Title

Population-Based Study of Medical Comorbidity in Early Dementia and “Cognitive Impairment, No Dementia (CIND)”: Association With Functional and Cognitive Impairment: The Cache County Study

Document Type

Article

Journal/Book Title/Conference

The American Journal of Geriatric Psychiatry

Volume

13

Issue

8

Publisher

Elsevier

Publication Date

8-2005

First Page

656

Last Page

664

Abstract

Objective

Authors investigated medical comorbidity in persons with dementia and “Cognitive Impairment, No Dementia” (CIND).

Methods

The Cache County Study is an ongoing population-based study of the epidemiology of dementia, the risk factors for conversion from CIND to dementia, and the progression of dementia. As part of the study's first incidence wave, persons with dementia (N = 149), CIND (N = 225), or without cognitive impairment (N = 321) were identified and studied. Participants received comprehensive clinical evaluations and were rated on the General Medical Health Rating (GMHR), a global measure of seriousness of medical comorbidity. Participants and informants also completed the Mini-Mental State Exam and provided self-report information about comorbid medical conditions and functioning in activities of daily living.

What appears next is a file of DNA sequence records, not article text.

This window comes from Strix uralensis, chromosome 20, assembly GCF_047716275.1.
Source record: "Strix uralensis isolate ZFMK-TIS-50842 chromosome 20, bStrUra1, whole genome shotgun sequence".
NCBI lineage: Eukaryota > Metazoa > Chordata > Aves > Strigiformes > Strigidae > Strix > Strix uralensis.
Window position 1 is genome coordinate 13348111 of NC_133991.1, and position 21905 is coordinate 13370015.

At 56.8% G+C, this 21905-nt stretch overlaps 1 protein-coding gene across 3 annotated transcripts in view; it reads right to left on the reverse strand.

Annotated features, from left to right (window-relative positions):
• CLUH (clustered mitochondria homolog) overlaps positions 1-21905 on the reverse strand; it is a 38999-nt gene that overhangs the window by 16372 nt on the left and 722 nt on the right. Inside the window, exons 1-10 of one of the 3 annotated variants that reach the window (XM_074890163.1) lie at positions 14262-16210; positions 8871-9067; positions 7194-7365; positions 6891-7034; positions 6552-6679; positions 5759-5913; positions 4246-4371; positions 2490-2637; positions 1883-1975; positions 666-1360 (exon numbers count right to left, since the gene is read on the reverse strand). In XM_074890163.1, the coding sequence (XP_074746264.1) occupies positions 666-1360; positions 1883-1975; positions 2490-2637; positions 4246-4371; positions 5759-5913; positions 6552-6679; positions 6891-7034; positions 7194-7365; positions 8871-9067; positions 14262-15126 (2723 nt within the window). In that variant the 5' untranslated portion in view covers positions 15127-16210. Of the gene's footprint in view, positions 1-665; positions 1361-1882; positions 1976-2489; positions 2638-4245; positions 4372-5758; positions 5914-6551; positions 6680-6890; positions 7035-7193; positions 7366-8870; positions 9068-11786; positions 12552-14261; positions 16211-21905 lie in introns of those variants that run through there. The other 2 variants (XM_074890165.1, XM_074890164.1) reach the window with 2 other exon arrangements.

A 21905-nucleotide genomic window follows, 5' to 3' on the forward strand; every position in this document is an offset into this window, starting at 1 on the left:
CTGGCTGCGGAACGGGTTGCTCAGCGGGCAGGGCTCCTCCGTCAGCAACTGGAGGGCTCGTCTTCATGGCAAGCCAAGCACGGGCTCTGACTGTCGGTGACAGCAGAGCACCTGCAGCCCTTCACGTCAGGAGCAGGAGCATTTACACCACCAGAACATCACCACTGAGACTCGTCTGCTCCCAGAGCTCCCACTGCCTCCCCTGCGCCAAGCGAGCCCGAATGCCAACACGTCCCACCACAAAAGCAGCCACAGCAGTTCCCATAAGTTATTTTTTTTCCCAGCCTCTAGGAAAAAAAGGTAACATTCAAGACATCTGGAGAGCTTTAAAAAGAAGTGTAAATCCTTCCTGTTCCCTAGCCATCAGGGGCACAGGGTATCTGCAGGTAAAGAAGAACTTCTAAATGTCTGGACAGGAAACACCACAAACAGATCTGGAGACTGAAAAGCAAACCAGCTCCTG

Results

There were few differences in number or type of comorbid medical conditions between persons with CIND and dementia, but persons with dementia were prescribed more medications. Stroke was more common in dementia participants, but other illnesses common in old age were not significantly different across cognitive groups. Medical comorbidity was more serious in both dementia and CIND, such that both groups were less likely to have “little to no” comorbidity. Seriousness of medical comorbidity was significantly associated with worse day-to-day functioning and cognition.

Conclusions

Persons with CIND and dementia have more serious medical comorbidity than comparable persons without cognitive impairment. This comorbidity may play a role in the progression of CIND and dementia. Future studies should investigate the role of medical comorbidity and its treatment on dementia onset or progression, as well as the mechanisms mediating its neuropathologic effects.

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